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Phil Mickelson makes some noise for U.S. Open lead

Birdie on the tough 17th hole propels Mickelson into a one-shot edge over Hunter Mahan, Charl Schwartzel and Steve Stricker at Merion.

June 15, 2013|By Mark Wogenrich
  • Phil Mickelson reacts to the gallery after making a birdie putt at No. 17 on Saturday during the third round of the U.S. Open at Merion Golf Club.
Phil Mickelson reacts to the gallery after making a birdie putt at No. 17… (Paul Buck / EPA )

ARDMORE, Pa. -- The 17th green at Merion Golf Club sits in a quiet corner of the course, where the driving range and commuter trains normally provide the only background noise.

Onto this spot, the U.S. Golf Assn. built two grandstands, one towering three stories over the green, to accommodate more than 5,000 spectators. Knowing that, Sean Palmer, Merion's first assistant golf pro, said before the U.S. Open that this would be the loudest place on the course.

And still, the piercing roar that followed Phil Mickelson's birdie putt at the par-three hole was overwhelming. The canyon of noise carried Mickelson into sole possession of the lead entering Sunday's final round, which even a bogey at the 18th couldn't change.

"I love being in the thick of it," said Mickelson, chasing his first U.S. Open title after five runner-up finishes. "I've had opportunities in years past, and it has been so fun, even though it's been heartbreaking to come so close a number of times and let it slide. But I feel better equipped than I have ever felt heading into the final round of a U.S. Open."

Mickelson, who shot an even-par 70, begins the final round at one-under 209 with a one-shot lead over Hunter Mahan, Charl Schwartzel and Steve Stricker, all of whom shot par or better. Another 11 players are within six shots of the lead.

"One or two shots on this golf course can disappear in a heartbeat," said Justin Rose, who is at one over. "There's a lot of momentum swings out here."

Luke Donald can attest to that. The onetime leader, who was two under at one point, finished bogey-double bogey to fall into a tie with Rose and Billy Horschel.

Tiger Woods and Rory McIlroy, the world's top-ranked golfers, generated no momentum and are a combined 17 over for the week. McIlroy made seven bogeys in a third-round 75 that saw him slip from contention.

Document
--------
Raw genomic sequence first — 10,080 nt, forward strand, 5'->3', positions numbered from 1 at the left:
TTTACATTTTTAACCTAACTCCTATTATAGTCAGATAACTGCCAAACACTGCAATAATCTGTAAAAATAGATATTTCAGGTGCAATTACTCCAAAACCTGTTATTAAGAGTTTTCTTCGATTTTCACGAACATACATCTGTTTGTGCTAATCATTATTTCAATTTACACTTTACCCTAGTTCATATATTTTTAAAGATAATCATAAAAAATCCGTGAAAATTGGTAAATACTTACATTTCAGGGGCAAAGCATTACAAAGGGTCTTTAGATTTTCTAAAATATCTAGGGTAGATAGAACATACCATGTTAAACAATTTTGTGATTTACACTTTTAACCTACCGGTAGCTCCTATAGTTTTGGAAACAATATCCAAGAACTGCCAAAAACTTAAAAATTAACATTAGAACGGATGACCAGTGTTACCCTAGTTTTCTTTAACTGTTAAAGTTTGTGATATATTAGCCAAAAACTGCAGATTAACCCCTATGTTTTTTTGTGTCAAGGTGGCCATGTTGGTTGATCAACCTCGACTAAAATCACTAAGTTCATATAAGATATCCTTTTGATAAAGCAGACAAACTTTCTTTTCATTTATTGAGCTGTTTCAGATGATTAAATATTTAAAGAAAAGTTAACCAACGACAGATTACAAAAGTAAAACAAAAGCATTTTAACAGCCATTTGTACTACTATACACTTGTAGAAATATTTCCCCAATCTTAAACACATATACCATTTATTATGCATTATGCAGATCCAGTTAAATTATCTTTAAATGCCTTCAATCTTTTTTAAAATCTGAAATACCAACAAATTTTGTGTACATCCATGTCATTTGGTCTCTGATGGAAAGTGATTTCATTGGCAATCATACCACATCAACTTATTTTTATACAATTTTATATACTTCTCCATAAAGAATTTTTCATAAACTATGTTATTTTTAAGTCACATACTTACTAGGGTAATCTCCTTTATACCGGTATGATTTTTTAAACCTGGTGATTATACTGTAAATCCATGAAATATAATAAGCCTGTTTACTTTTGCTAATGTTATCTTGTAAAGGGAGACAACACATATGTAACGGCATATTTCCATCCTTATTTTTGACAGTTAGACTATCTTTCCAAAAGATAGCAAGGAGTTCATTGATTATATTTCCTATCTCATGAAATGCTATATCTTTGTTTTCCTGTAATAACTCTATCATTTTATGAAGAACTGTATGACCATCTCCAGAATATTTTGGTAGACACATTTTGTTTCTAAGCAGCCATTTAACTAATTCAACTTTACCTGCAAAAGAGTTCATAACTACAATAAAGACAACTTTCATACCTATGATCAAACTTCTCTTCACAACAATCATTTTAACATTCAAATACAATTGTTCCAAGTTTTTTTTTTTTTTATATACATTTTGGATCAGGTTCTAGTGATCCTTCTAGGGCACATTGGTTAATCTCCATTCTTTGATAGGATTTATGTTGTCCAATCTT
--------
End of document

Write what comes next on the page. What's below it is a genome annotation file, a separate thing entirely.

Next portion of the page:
Woods, who is nine over, followed a birdie on No. 1 with seven bogeys to shoot 76, tied for his highest U.S. Open round as a pro.

"It is certainly frustrating because I was feeling like I was playing well this week," Woods said. "I just didn't make the putts I needed to make."

Mickelson is definitely playing well, and that was most evident at No. 17, a hole that played to 254 yards. Mickelson hit a four-iron to within 10 feet, a shot he said he "stood there and admired."

Mickelson, who turns 43 on Sunday, really hasn't been in this position since 2009, when he made an electrifying eagle at No. 13 at Bethpage Black. He gave back the lead with bogeys in two of the next four holes, and Lucas Glover took the trophy.

Then there were the trash can and corporate tent he hit on the last two holes at Winged Foot in 2006, helping open the door for Geoff Ogilvy's victory. Two years before that, Mickelson three-putted late on a furiously slick Shinnecock Hills green, and Retief Goosen slipped past him for the victory.

Payne Stewart's memorable win over Mickelson in 1999 started Lefty's run of star-crossed Opens. One day later, Mickelson's first child, Amanda, was born. Last week, Mickelson flew home to California for Amanda's eighth-grade graduation ceremony.

Mickelson will play with Mahan, who has only one top-10 finish at the U.S. Open in seven tries. And yet he might have held the outright lead if not for back-to-back bogeys at the closing holes.

"Those last two holes are the hardest holes on the course, probably, so I did a lot of good things today," Mahan said. "I hung in there for a while, then had a good stretch, so I hit a lot of good shots. And it's a tough place. You really can't be upset at shooting under par."

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